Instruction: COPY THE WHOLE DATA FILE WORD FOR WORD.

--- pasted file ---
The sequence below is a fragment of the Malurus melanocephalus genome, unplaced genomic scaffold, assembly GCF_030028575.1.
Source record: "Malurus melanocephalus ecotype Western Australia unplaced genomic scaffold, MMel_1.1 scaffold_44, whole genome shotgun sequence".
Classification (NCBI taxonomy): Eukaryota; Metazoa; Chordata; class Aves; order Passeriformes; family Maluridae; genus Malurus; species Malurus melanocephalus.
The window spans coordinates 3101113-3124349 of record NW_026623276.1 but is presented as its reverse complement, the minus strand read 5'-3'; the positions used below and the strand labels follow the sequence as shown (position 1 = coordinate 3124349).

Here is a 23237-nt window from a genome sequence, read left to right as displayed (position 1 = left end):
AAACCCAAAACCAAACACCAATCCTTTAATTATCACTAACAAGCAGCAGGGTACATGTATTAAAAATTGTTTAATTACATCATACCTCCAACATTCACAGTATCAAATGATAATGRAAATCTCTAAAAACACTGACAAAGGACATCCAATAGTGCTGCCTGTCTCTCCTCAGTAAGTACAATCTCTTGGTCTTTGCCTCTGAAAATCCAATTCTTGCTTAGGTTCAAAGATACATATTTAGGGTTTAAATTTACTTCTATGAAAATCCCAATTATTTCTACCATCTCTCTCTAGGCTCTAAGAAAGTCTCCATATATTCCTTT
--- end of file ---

The sequence below is a fragment of the Malurus melanocephalus genome, unplaced genomic scaffold, assembly GCF_030028575.1.
Source record: "Malurus melanocephalus ecotype Western Australia unplaced genomic scaffold, MMel_1.1 scaffold_44, whole genome shotgun sequence".
Classification (NCBI taxonomy): Eukaryota; Metazoa; Chordata; class Aves; order Passeriformes; family Maluridae; genus Malurus; species Malurus melanocephalus.
The window spans coordinates 3101113-3124349 of record NW_026623276.1 but is presented as its reverse complement, the minus strand read 5'-3'; the positions used below and the strand labels follow the sequence as shown (position 1 = coordinate 3124349).

Here is a 23237-nt window from a genome sequence, read left to right as displayed (position 1 = left end):
AAACCCAAAACCAAACACCAATCCTTTAATTATCACTAACAAGCAGCAGGGTACATGTATTAAAAATTGTTTAATTACATCATACCTCCAACATTCACAGTATCAAATGATAATGRAAATCTCTAAAAACACTGACAAAGGACATCCAATAGTGCTGCCTGTCTCTCCTCAGTAAGTACAATCTCTTGGTCTTTGCCTCTGAAAATCCAATTCTTGCTTAGGTTCAAAGATACATATTTAGGGTTTAAATTTACTTCTATGAAAATCCCAATTATTTCTACCATCTCTCTCTAGGCTCTAAGAAAGTCTCCATATATTCCTTT